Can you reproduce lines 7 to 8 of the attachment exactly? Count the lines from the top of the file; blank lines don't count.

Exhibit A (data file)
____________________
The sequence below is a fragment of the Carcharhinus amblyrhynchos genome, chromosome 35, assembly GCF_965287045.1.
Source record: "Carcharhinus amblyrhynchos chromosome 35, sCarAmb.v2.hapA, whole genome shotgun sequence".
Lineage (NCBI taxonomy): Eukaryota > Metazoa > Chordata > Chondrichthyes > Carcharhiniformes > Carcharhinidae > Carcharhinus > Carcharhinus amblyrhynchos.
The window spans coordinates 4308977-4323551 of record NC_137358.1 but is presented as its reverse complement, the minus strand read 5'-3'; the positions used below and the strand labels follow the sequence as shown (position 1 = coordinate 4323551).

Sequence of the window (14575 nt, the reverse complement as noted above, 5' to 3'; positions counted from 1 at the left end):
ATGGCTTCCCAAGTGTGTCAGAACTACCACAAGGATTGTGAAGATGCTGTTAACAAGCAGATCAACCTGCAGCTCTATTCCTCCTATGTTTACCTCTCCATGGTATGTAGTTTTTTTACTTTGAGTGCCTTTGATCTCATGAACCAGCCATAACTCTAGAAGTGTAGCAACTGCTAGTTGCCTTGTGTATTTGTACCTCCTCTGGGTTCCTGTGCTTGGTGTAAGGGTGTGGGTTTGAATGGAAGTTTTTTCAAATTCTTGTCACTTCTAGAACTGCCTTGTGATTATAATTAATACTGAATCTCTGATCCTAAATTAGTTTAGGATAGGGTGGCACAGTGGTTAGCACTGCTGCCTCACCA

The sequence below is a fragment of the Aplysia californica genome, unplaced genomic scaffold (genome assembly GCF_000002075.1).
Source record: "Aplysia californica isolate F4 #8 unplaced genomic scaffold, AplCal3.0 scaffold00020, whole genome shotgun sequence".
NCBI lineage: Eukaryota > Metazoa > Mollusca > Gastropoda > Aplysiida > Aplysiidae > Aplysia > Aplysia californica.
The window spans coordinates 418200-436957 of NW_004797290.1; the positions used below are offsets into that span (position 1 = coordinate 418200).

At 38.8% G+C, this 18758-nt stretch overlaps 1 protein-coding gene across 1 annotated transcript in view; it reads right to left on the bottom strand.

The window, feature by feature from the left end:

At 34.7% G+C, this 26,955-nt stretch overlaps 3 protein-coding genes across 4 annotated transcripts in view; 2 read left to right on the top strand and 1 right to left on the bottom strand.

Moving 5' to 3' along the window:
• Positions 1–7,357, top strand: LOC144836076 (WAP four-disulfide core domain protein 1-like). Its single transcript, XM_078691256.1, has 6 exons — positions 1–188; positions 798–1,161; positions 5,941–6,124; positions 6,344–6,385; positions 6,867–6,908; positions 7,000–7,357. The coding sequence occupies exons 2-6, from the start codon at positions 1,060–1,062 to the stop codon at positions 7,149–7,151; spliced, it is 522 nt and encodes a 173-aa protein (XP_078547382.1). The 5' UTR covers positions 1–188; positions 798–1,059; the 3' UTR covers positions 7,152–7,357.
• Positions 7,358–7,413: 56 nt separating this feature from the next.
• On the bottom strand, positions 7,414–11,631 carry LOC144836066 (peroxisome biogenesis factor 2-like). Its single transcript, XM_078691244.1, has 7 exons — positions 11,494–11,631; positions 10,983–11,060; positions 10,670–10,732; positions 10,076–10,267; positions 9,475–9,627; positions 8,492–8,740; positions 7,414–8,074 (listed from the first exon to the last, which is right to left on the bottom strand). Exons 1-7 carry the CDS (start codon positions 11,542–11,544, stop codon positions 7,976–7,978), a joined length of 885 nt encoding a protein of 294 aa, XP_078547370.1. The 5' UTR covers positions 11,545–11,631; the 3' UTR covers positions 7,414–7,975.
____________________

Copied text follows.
The sequence below is a fragment of the Aplysia californica genome, unplaced genomic scaffold (genome assembly GCF_000002075.1).
Source record: "Aplysia californica isolate F4 #8 unplaced genomic scaffold, AplCal3.0 scaffold00020, whole genome shotgun sequence".